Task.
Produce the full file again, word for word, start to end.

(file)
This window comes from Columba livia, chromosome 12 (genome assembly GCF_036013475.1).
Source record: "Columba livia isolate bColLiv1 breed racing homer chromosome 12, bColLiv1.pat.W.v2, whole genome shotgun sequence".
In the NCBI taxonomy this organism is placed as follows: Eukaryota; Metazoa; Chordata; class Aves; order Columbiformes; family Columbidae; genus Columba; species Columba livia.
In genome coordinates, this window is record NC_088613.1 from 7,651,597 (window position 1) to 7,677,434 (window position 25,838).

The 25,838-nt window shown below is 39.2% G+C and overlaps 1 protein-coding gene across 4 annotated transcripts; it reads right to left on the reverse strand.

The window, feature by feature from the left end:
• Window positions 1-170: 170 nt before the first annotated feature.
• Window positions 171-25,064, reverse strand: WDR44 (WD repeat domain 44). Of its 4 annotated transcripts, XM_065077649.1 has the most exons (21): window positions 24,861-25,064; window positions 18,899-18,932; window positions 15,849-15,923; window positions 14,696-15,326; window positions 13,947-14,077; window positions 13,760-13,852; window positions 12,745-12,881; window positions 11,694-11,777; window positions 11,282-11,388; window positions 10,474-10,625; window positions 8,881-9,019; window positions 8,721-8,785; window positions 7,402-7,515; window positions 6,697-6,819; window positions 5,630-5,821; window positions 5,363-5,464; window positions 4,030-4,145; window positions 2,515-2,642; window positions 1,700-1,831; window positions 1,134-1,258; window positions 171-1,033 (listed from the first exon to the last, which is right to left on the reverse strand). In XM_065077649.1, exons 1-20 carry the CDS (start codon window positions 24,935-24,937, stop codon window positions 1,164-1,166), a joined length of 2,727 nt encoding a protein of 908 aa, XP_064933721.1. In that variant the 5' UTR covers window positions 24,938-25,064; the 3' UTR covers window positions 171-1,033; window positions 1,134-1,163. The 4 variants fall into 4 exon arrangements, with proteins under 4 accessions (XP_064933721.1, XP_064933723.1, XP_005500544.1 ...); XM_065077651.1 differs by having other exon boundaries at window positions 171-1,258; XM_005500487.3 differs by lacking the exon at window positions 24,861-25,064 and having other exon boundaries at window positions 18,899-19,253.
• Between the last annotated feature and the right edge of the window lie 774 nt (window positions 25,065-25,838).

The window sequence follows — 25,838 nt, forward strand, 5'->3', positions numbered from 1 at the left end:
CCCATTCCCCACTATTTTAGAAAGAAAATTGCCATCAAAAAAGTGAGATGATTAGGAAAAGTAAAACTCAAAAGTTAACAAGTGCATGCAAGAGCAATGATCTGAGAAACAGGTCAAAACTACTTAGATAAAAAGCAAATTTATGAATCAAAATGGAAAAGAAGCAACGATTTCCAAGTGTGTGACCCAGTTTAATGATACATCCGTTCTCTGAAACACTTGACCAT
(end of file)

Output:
This window comes from Columba livia, chromosome 12 (genome assembly GCF_036013475.1).
Source record: "Columba livia isolate bColLiv1 breed racing homer chromosome 12, bColLiv1.pat.W.v2, whole genome shotgun sequence".
In the NCBI taxonomy this organism is placed as follows: Eukaryota; Metazoa; Chordata; class Aves; order Columbiformes; family Columbidae; genus Columba; species Columba livia.
In genome coordinates, this window is record NC_088613.1 from 7,651,597 (window position 1) to 7,677,434 (window position 25,838).

The 25,838-nt window shown below is 39.2% G+C and overlaps 1 protein-coding gene across 4 annotated transcripts; it reads right to left on the reverse strand.

The window, feature by feature from the left end:
• Window positions 1-170: 170 nt before the first annotated feature.
• Window positions 171-25,064, reverse strand: WDR44 (WD repeat domain 44). Of its 4 annotated transcripts, XM_065077649.1 has the most exons (21): window positions 24,861-25,064; window positions 18,899-18,932; window positions 15,849-15,923; window positions 14,696-15,326; window positions 13,947-14,077; window positions 13,760-13,852; window positions 12,745-12,881; window positions 11,694-11,777; window positions 11,282-11,388; window positions 10,474-10,625; window positions 8,881-9,019; window positions 8,721-8,785; window positions 7,402-7,515; window positions 6,697-6,819; window positions 5,630-5,821; window positions 5,363-5,464; window positions 4,030-4,145; window positions 2,515-2,642; window positions 1,700-1,831; window positions 1,134-1,258; window positions 171-1,033 (listed from the first exon to the last, which is right to left on the reverse strand). In XM_065077649.1, exons 1-20 carry the CDS (start codon window positions 24,935-24,937, stop codon window positions 1,164-1,166), a joined length of 2,727 nt encoding a protein of 908 aa, XP_064933721.1. In that variant the 5' UTR covers window positions 24,938-25,064; the 3' UTR covers window positions 171-1,033; window positions 1,134-1,163. The 4 variants fall into 4 exon arrangements, with proteins under 4 accessions (XP_064933721.1, XP_064933723.1, XP_005500544.1 ...); XM_065077651.1 differs by having other exon boundaries at window positions 171-1,258; XM_005500487.3 differs by lacking the exon at window positions 24,861-25,064 and having other exon boundaries at window positions 18,899-19,253.
• Between the last annotated feature and the right edge of the window lie 774 nt (window positions 25,065-25,838).

The window sequence follows — 25,838 nt, forward strand, 5'->3', positions numbered from 1 at the left end:
CCCATTCCCCACTATTTTAGAAAGAAAATTGCCATCAAAAAAGTGAGATGATTAGGAAAAGTAAAACTCAAAAGTTAACAAGTGCATGCAAGAGCAATGATCTGAGAAACAGGTCAAAACTACTTAGATAAAAAGCAAATTTATGAATCAAAATGGAAAAGAAGCAACGATTTCCAAGTGTGTGACCCAGTTTAATGATACATCCGTTCTCTGAAACACTTGACCAT